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Supreme Court agrees to review legal challenge to Arizona’s employer sanctions law

The US Supreme Court is entering the nationwide debate over immigration reform, agreeing on Monday to review whether the Legal Arizona Workers Act, which suspends and revokes the business licenses of employers that intentionally or knowingly employ workers who are not authorized to work in the United States, is preempted by federal immigration law ( Chamber of Commerce v Candelaria, Dkt No 09-115, certiorari granted June 28, 2010). The law, which took effect in January 2008, also requires employers in the state to use the federal government’s E-Verify program to check the employment eligibility of their new hires. The Legal Arizona Workers Act was signed into law by then-Arizona Governor Janet Napolitano; she is now Secretary of Homeland Security.

The Ninth Circuit upheld the legality of the law in September 2008 against a facial challenge from a group of plaintiffs, led by the US Chamber of Commerce’s National Chamber Litigation Center, among other business and civil rights groups. Despite the Chamber’s claim that the Legal Arizona Workers Act was preempted by the Immigration Reform and Control Act, which expressly preempts any state or local law imposing civil or criminal sanctions upon employers who employ undocumented workers, the Ninth Circuit held that Arizona’s employer sanctions law was “saved” from preemption because it fit squarely within IRCA’s “saving clause,” which exempts “licensing or similar laws.” The plaintiffs filed a cert petition on July 24, 2009, urging the High Court to take up the case. In November 2009, the High Court asked the US Solicitor General for the federal government’s views on the case.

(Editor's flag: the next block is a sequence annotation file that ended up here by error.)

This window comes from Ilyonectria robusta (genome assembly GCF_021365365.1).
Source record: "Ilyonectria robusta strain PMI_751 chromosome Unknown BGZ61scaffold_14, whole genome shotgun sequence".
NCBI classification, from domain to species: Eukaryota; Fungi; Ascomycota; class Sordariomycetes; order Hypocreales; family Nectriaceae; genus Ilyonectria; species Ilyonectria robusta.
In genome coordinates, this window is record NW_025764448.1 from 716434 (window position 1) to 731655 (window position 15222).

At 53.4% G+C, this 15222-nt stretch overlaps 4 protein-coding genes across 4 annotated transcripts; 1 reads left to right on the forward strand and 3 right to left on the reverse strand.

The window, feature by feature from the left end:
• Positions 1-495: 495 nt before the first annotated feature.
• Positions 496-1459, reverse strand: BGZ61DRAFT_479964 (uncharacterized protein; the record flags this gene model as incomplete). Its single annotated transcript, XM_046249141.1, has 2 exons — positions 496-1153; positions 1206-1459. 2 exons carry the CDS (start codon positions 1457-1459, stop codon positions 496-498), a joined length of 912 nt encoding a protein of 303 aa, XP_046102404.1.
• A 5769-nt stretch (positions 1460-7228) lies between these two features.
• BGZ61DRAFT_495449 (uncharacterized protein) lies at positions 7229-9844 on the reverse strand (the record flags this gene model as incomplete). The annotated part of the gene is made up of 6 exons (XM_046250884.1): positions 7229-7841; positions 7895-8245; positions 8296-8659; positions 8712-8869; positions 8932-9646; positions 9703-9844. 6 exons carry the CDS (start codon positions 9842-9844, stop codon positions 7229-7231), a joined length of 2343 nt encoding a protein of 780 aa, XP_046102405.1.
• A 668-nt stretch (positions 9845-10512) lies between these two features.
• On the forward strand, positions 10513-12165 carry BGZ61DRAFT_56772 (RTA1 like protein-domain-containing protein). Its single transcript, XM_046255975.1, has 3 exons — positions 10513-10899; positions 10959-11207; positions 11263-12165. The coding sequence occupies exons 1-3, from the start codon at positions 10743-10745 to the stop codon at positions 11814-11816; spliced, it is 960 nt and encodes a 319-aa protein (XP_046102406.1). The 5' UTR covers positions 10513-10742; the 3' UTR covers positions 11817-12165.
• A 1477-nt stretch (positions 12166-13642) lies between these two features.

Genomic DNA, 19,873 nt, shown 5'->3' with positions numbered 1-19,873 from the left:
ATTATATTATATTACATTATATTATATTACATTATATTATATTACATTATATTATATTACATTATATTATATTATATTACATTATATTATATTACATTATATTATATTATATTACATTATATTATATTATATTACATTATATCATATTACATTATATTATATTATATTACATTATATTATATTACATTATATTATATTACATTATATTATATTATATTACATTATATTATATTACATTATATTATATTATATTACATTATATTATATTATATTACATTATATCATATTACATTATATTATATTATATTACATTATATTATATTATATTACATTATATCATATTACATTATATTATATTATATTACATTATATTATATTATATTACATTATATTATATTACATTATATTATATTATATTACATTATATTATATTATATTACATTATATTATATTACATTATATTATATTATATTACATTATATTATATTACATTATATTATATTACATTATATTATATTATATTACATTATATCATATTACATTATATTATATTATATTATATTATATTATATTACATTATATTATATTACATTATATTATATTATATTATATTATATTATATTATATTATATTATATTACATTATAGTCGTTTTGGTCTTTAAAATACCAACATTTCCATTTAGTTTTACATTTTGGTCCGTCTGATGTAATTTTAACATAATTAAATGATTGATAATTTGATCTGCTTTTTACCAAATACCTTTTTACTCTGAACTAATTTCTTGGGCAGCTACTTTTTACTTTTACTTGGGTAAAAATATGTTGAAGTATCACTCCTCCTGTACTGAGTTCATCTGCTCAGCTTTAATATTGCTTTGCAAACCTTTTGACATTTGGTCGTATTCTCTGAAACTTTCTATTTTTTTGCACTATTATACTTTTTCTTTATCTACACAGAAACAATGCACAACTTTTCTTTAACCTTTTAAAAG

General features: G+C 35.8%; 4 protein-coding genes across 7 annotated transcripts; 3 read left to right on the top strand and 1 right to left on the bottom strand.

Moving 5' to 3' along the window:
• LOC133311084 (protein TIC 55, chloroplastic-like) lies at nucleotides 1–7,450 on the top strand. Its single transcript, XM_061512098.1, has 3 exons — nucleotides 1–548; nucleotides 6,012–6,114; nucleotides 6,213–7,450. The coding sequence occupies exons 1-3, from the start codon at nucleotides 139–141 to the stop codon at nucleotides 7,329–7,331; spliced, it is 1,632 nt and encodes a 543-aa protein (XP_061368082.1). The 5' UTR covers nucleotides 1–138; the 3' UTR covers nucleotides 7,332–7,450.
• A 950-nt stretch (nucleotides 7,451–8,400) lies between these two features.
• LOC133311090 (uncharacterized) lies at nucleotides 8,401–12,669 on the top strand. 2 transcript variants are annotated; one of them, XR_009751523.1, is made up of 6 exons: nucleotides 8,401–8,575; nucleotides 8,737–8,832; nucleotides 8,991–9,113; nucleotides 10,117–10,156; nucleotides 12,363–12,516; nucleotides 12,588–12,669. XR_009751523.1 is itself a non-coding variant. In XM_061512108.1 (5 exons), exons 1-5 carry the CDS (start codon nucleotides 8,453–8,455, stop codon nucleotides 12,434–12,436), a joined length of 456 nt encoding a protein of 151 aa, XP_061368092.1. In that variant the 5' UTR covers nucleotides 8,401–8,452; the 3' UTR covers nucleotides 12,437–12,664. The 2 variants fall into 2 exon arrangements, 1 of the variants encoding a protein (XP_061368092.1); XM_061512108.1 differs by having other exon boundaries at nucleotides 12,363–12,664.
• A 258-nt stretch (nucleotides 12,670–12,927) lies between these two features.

The Obama administration weighed in last month, urging the Supreme Court to examine the Legal Arizona Workers Act because it was not a “licensing or similar law[]” and it conflicted with the federal enforcement scheme created by IRCA; it is instead a statute that prohibits the hiring of undocumented workers and uses suspension and revocation of all state-issued licenses as its ultimate sanction, said. And, said Acting Solicitor General Neal Kumar Katyal, the sanctions are far more severe than those authorized under federal law. While the acting solicitor general recommend that cert only be heard on the preemption issue, finding that certiorari was unnecessary with respect to the Chamber’s question about whether states and local governments may require employers to enroll, or participate, in E-Verify as a matter of law, the Court did not limit the questions presented by the petitioners.

Arizona’s immigration enforcement law (S.B. 1070) passed in late April, which gives police and state officials broad powers to enforce the state’s immigration laws, requires immigrants to carry valid documents proving their legal status, and makes it a misdemeanor to attempt to hire, pick up or transport day laborers, is not at issue in this suit. That law, which has already been amended (H.B. 2162), takes effect July 29, 2010, unless stopped through a legal challenge.